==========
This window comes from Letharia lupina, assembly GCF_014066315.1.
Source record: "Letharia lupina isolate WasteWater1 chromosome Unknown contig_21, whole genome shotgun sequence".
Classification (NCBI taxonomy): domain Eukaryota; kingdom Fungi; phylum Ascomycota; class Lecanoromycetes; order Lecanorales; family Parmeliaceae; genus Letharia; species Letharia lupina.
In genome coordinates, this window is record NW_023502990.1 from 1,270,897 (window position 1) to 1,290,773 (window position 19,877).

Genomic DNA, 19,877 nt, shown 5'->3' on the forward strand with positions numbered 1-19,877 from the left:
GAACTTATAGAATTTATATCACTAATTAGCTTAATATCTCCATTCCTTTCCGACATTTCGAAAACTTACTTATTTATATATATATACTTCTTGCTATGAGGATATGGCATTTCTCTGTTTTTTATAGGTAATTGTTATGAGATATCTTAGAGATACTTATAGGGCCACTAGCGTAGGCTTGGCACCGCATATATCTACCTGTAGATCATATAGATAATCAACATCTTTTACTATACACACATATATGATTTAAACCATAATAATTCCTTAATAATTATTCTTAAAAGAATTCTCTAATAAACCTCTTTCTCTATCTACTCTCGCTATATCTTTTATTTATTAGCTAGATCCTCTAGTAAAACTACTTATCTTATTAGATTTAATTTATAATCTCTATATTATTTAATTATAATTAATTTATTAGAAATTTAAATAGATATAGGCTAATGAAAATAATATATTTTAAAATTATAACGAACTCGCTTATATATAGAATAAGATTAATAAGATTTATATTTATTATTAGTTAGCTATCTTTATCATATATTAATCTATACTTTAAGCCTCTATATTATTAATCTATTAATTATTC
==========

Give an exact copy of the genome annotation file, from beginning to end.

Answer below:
This window comes from Letharia lupina, assembly GCF_014066315.1.
Source record: "Letharia lupina isolate WasteWater1 chromosome Unknown contig_21, whole genome shotgun sequence".
Classification (NCBI taxonomy): domain Eukaryota; kingdom Fungi; phylum Ascomycota; class Lecanoromycetes; order Lecanorales; family Parmeliaceae; genus Letharia; species Letharia lupina.
In genome coordinates, this window is record NW_023502990.1 from 1,270,897 (window position 1) to 1,290,773 (window position 19,877).

Genomic DNA, 19,877 nt, shown 5'->3' on the forward strand with positions numbered 1-19,877 from the left:
GAACTTATAGAATTTATATCACTAATTAGCTTAATATCTCCATTCCTTTCCGACATTTCGAAAACTTACTTATTTATATATATATACTTCTTGCTATGAGGATATGGCATTTCTCTGTTTTTTATAGGTAATTGTTATGAGATATCTTAGAGATACTTATAGGGCCACTAGCGTAGGCTTGGCACCGCATATATCTACCTGTAGATCATATAGATAATCAACATCTTTTACTATACACACATATATGATTTAAACCATAATAATTCCTTAATAATTATTCTTAAAAGAATTCTCTAATAAACCTCTTTCTCTATCTACTCTCGCTATATCTTTTATTTATTAGCTAGATCCTCTAGTAAAACTACTTATCTTATTAGATTTAATTTATAATCTCTATATTATTTAATTATAATTAATTTATTAGAAATTTAAATAGATATAGGCTAATGAAAATAATATATTTTAAAATTATAACGAACTCGCTTATATATAGAATAAGATTAATAAGATTTATATTTATTATTAGTTAGCTATCTTTATCATATATTAATCTATACTTTAAGCCTCTATATTATTAATCTATTAATTATTC